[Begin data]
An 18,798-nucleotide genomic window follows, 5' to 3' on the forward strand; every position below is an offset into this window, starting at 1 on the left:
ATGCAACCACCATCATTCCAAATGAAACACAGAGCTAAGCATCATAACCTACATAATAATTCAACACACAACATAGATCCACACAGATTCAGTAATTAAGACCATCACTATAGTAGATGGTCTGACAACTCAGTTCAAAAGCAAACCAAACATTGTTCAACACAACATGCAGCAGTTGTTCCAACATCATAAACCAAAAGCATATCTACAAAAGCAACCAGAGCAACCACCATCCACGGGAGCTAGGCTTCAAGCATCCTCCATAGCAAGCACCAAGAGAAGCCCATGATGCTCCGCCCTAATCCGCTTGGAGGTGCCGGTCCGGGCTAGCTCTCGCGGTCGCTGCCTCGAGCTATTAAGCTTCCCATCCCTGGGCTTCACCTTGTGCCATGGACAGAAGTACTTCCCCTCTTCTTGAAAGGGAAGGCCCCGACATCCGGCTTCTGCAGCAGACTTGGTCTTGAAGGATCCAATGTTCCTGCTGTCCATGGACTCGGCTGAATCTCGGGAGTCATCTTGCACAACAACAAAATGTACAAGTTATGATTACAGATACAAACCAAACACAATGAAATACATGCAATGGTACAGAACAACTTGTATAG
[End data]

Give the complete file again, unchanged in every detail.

An 18,798-nucleotide genomic window follows, 5' to 3' on the forward strand; every position below is an offset into this window, starting at 1 on the left:
ATGCAACCACCATCATTCCAAATGAAACACAGAGCTAAGCATCATAACCTACATAATAATTCAACACACAACATAGATCCACACAGATTCAGTAATTAAGACCATCACTATAGTAGATGGTCTGACAACTCAGTTCAAAAGCAAACCAAACATTGTTCAACACAACATGCAGCAGTTGTTCCAACATCATAAACCAAAAGCATATCTACAAAAGCAACCAGAGCAACCACCATCCACGGGAGCTAGGCTTCAAGCATCCTCCATAGCAAGCACCAAGAGAAGCCCATGATGCTCCGCCCTAATCCGCTTGGAGGTGCCGGTCCGGGCTAGCTCTCGCGGTCGCTGCCTCGAGCTATTAAGCTTCCCATCCCTGGGCTTCACCTTGTGCCATGGACAGAAGTACTTCCCCTCTTCTTGAAAGGGAAGGCCCCGACATCCGGCTTCTGCAGCAGACTTGGTCTTGAAGGATCCAATGTTCCTGCTGTCCATGGACTCGGCTGAATCTCGGGAGTCATCTTGCACAACAACAAAATGTACAAGTTATGATTACAGATACAAACCAAACACAATGAAATACATGCAATGGTACAGAACAACTTGTATAG